Simon Sinek, Leadership Expert & Author
Renowned business expert Simon Sinek talked about how leaders willing to eat last are rewarded with deeply loyal colleagues who will stop at nothing to advance their leader’s vision and their interests.
Lauren Bush Lauren, CEO & Founder, FEEDFEED Founder and CEO
Lauren Bush Lauren explained the undeniable power of conscious consumerism and how brands must change their ways of doing business to satisfy consumer demand.
Mark you calendars for the July 14 BWC Annual Forum
Theme: Pursuing Opportunities.
Location: The Marsh
Time: 9 a.m. to 3 p.m.
Fee: $30 members $40 guests Limit 50. Members get first registration.
Registration information and more details will be out soon. MARK YOUR CALENDARS.
Being an entrepreneur is–The relentless pursuit of opportunity without regard to resources currently controlled. (Harvard definition of entrepreneur, Dr. Lynda Applegate)
Company: Station 19 Architects, Inc.
Years in Business: 35 year old business
What is your core focus? Strategic Planning, Architecture and Interiors Firm that specializes in serving “Growing Quality Ministries”. Our resume includes over 600+ ministries located nationwide.
What is a Milestone in your business that you are proud of? We have been profitable in the last three years during a difficult economy for most Architectural firms. AND we are working on some very exciting projects collaboratively and with joy.
Where are you taking your business? We are looking to grow the business back to pre-recession size.
What is your 5-year target? 5 Year target is increase our total billings by 2 times.
What are you doing to reach your goal? Provide quality service to our clients with their long term satisfaction in mind – referrals. We are “refreshing” our marketing strategies and identity. Increase our exposure through strategic networking groups, web, email and social media.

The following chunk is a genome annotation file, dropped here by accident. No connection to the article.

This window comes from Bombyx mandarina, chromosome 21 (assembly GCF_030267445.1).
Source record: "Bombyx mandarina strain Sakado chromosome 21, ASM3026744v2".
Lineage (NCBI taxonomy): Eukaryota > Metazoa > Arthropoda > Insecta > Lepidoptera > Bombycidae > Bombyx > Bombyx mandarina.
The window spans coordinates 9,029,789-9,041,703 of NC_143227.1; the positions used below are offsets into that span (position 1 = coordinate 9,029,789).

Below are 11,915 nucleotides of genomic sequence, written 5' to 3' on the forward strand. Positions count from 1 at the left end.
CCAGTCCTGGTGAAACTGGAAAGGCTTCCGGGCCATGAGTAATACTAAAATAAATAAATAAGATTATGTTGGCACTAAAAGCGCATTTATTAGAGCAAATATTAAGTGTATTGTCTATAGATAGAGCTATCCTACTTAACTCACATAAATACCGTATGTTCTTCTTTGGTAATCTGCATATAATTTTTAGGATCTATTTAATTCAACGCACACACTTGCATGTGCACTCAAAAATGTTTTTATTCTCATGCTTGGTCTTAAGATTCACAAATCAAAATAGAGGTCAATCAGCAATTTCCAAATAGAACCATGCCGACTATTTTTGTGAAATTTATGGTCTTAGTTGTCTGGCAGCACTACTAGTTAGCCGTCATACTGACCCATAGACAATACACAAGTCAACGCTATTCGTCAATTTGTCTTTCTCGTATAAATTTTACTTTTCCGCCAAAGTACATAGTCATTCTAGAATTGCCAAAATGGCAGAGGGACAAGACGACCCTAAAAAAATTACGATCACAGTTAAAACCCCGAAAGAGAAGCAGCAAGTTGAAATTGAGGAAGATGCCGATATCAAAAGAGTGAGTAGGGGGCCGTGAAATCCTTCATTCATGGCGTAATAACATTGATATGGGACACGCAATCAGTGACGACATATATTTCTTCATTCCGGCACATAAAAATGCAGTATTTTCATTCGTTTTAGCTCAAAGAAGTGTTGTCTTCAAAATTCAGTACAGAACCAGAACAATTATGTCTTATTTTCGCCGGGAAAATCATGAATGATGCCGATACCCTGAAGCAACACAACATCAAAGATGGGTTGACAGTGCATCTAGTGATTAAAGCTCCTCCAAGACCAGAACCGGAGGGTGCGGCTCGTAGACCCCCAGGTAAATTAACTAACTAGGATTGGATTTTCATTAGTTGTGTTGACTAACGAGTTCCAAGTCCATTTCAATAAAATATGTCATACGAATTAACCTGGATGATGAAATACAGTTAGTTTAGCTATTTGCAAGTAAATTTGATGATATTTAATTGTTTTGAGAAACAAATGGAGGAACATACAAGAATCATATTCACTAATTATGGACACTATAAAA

What’s an obstacle are you trying to get over? Enough time in a day!
How do you define success? At the end of a day doing “great work” – Is my family life healthy?
What advice do you have for our readers? Love what you do each day while prioritizing family, they are the ones you get to come home to everyday.
Why are you a member of BWC? I joined BWC for the peer support. I know that I can go to a meeting and these women “GET IT.” They are facing the same issues I am face on a day to day basis. The added bonus has been the Traction Business, Personal and Family Planning that has come with it. Priceless. It has been just essential for me in business planning for the company last year and for 2014. It has helped our company stay focused on our core values and goals. Wonderful tools and support to guide a profitable business.
Remember the old adage, “Don’t sweat the small stuff?” In the scheme of things that seems to makes good sense to business owners who are encumbered by “big stuff” all the time. Bills, employees, customers, family issues consume most of our time and energy. Here’s a switch, take a new look at the “small stuff”–actions that can make a huge difference in three critical areas of Finance, Operations, and Relationships. And that’s just the beginning. I’m not talking about time wasters or procrastinators. We all know about these and practice them often. It’s the small pivotal behaviors that, if intentionally practiced, can change your company for the better. The best part is that they generally take under 15 minutes to accomplish. When done repeatedly, these behaviors become imbedded in your operations and your culture. It’s becomes the way you do things.
Consider this question: “What quick action or small behavior change could positively impact your company right now? Then do it!
This is a teaser to get you thinking. If you have additions, send them to us at firstname.lastname@example.org. Note that each item begins with an action…a behavior that if done regularly becomes a habit.
Benefits: You and your accountant will be very happy at tax time. You will avoid risks of errors or overpayment.
Benefits: You will save time and resources.
Benefits: You will build loyalty and customer satisfaction.
Women owned businesses represent nearly 50% of privately held companies in the U.S., however, three quarters of these businesses are not able to grow their businesses past $50,000 in annual gross revenue. (Forbes, May 2012)